The British Library presents this exhibition whose images were inspired by scientific discoveries.
‘Beautiful Science’: awe-inspiring science translated into the aesthetic of the image /
When we think of science, we might think of some of the greatest scientists, their discoveries or in women like Marie Curie, perhaps in epic expeditions like Darwin’s adventures on the HMS Beagle or we think of microscopes and in Galileo throwing weights and feathers from the heights of the Tower of Pisa.
What do all these images have in common? Among other things, they’re a sort of translation. To understand the phenomena of the world they must first be translated: taken from their point of origin (the “thing itself” that concerned Western philosophy, from Kant to Heidegger) to an area of our understanding signed by language, our vision of the world collectively and historically. To say that energy is the same as the mass multiplied by the constant of the speed of light elevated to the second power seems, as a sentence, a simple problem, however, in addition to all the historical background and the research that was required to reach that point, while simultaneously there existed a series of social processes that enabled the dialogue between peers and also with foreigners to the practice.
In this sense, in terms of its discoveries the history of science possesses some of the most admirable examples of visual exposure. Most of the maps that were traced during the middle ages are as aesthetically valuable as the cartography of the human body. Some magnified bacteria offer such a vast range of colours and shapes that they seem to be the artificial creations of a renowned artist. The way in which they present certain statistics also reveal the unexpected communion between geometry and the need to make a field of study comprehensible.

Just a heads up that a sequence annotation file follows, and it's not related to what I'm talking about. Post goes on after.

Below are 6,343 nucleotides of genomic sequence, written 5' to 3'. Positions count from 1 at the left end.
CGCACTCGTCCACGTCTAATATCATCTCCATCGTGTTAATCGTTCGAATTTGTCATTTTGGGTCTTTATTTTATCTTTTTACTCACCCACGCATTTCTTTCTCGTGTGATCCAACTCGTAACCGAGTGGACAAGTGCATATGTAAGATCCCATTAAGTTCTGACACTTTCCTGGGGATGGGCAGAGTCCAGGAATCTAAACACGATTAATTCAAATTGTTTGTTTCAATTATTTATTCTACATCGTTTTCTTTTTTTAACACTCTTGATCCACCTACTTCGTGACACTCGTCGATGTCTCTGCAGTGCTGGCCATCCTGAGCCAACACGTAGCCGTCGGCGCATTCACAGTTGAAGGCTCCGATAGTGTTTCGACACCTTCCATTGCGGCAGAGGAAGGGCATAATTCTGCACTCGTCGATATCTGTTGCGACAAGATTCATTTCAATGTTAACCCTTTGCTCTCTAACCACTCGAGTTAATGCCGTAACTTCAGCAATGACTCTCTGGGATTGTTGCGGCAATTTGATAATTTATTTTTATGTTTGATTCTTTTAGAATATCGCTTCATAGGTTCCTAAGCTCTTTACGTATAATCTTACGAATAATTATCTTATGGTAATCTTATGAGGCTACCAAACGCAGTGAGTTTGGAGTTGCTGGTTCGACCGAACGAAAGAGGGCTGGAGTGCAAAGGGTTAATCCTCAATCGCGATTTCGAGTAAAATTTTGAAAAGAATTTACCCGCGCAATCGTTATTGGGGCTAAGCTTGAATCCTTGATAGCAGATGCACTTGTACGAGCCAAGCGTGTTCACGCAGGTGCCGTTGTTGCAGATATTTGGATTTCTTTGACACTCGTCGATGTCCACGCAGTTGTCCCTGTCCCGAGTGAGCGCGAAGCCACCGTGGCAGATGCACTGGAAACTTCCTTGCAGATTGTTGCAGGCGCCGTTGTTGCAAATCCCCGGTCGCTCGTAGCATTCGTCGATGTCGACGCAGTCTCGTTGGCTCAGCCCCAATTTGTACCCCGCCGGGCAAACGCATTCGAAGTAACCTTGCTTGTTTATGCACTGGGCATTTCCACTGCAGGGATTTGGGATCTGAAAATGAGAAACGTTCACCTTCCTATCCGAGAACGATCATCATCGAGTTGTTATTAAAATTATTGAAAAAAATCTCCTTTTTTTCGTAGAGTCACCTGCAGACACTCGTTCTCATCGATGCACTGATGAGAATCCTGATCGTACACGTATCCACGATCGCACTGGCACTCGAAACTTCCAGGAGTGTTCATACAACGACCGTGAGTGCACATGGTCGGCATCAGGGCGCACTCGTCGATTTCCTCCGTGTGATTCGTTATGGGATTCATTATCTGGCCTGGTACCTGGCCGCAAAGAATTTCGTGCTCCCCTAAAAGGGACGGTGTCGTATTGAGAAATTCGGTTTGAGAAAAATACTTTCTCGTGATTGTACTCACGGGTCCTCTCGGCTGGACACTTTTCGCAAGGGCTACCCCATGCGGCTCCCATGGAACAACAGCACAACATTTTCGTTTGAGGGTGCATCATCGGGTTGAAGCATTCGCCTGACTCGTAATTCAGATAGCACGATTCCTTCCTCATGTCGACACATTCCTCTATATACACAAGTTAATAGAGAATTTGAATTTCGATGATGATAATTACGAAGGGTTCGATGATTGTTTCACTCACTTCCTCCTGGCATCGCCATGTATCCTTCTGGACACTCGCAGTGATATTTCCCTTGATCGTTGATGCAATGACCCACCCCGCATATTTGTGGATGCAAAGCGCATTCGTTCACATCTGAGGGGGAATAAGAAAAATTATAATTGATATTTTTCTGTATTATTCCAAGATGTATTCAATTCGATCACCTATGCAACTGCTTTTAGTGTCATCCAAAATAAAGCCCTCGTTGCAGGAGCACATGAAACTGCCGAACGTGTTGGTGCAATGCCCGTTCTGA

From February 20 through to May 26, the British Library will exhibit some of these works. Under the title: Beautiful Science: Picturing Data, Inspiring Insight, the exhibition will gather works that range from the hierarchy the Greeks attributed to the cosmos (from stars to human beings), to the satellite images captured by NASA where we can observe the movement of the Earth’s sea tides —and somewhere in between, the “rose diagram” which Florence Nightingale created to show exactly how many men had died of treatable diseases during the Crimean War (1853-1856), and the trees byErnst Haeckel which were inspired by Darwin’s evolution theory.
These images are, in their own right, also a discovery: an unexpected landscape in the middle of a world which we already knew was overflowing with marvellous wonders.
I: Martin Krzywinski, Circles of Life, 2013 (© Martin Krzywinski)
II: Luke Howard, Barometrographia, 1847
III: Report on the Mortality of Cholera in England 1848-49, 1852Tagged: science, Beautiful Science, infographics, exhibitions Credits: Images (British Library)